On the occasion of its centenary celebrations in 2019, the Board of the UAI established two prizes of 6,000 euros each for a period of two years (2020-2021) for researchers in the humanities and social sciences in the early stage of their career. The two awards for 2024-2025 are respectively named Brepols Prize and Kwang-Soo Lim Prize. The awards are not intended to fund major research projects or to cover the cost of publication. They are intended solely to be grant-in-aid awards to cover the cost of individual research such as visiting major libraries, taking part in fieldwork and attending academic conferences. The sum awarded will be fixed at €6000 per award and the winners will be required to keep all relevant receipts of approved expenses for reimbursement by the Secretariat of the UAI.
In 2021, candidates will hold a PhD in history of science, philosophy, history of art, or archaeology. The awards will be given to candidates from other fields in 2025 (history, cultural and social anthropology). Innovation and potential for international collaboration are major criteria for selection. The UAI would wish particularly to invite applications from Early Career Researchers who are active participants in research projects already sponsored by the UAI at the time of application.
To be considered, applications must include:
- The attached application form in English including a project proposal.
- A curriculum vitae of maximum 3 pages.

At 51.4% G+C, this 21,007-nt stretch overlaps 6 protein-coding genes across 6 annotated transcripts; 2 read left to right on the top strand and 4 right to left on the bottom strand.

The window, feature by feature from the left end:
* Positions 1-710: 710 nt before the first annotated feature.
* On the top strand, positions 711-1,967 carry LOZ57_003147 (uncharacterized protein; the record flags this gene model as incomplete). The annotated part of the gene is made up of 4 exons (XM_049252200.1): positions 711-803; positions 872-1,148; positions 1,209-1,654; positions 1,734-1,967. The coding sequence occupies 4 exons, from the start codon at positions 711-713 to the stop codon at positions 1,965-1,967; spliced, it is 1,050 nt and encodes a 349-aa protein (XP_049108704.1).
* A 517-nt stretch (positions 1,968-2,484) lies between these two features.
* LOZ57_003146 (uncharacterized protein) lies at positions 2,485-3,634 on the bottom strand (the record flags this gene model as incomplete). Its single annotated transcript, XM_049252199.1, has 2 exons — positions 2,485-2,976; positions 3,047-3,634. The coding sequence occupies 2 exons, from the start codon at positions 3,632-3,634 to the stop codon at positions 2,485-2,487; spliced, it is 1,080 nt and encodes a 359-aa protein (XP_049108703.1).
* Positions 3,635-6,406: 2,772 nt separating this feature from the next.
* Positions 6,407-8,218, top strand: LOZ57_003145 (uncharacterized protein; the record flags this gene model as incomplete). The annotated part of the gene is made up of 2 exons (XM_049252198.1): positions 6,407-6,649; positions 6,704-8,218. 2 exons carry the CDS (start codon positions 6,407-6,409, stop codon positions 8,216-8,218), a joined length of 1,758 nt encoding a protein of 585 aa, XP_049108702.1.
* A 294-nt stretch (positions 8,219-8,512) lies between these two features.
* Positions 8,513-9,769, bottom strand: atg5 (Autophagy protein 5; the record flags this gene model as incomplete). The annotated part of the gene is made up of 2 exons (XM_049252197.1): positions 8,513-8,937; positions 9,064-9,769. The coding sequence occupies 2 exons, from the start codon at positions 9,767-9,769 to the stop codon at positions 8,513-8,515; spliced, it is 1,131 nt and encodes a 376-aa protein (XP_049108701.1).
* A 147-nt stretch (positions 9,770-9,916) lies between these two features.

- A copy of the doctoral degree. Applicants must hold a PhD from a recognized institution awarded no earlier than January 1, 2015.
Completed applications, in one PDF containing all the documents, should be sent to: firstname.lastname@example.org
The deadline for applications is February 1st, 2023.
The Board of the UAI will draw up a short-list of applicants by mid-April, 2023, and the successful applicants will be personally contacted in June 2023. The awardees will be invited to the UAI General Assembly to be held in Philadelphia in Octobber 2023 where their award will be officially presented to them.
Piero Andrea Martina (chargé de recherche au CNRS, rattaché à l’Institut de recherche et d’histoire des textes - IRHT, UPR841)
Anh Thy Nguyen (F.R.S-FNRS – Université catholique de Louvain)
Ronika Power (Macquarie University, Australia)
Ioannis Chalazonitis (F.R.S.-FNRS - Université libre de Bruxelles, Belgium)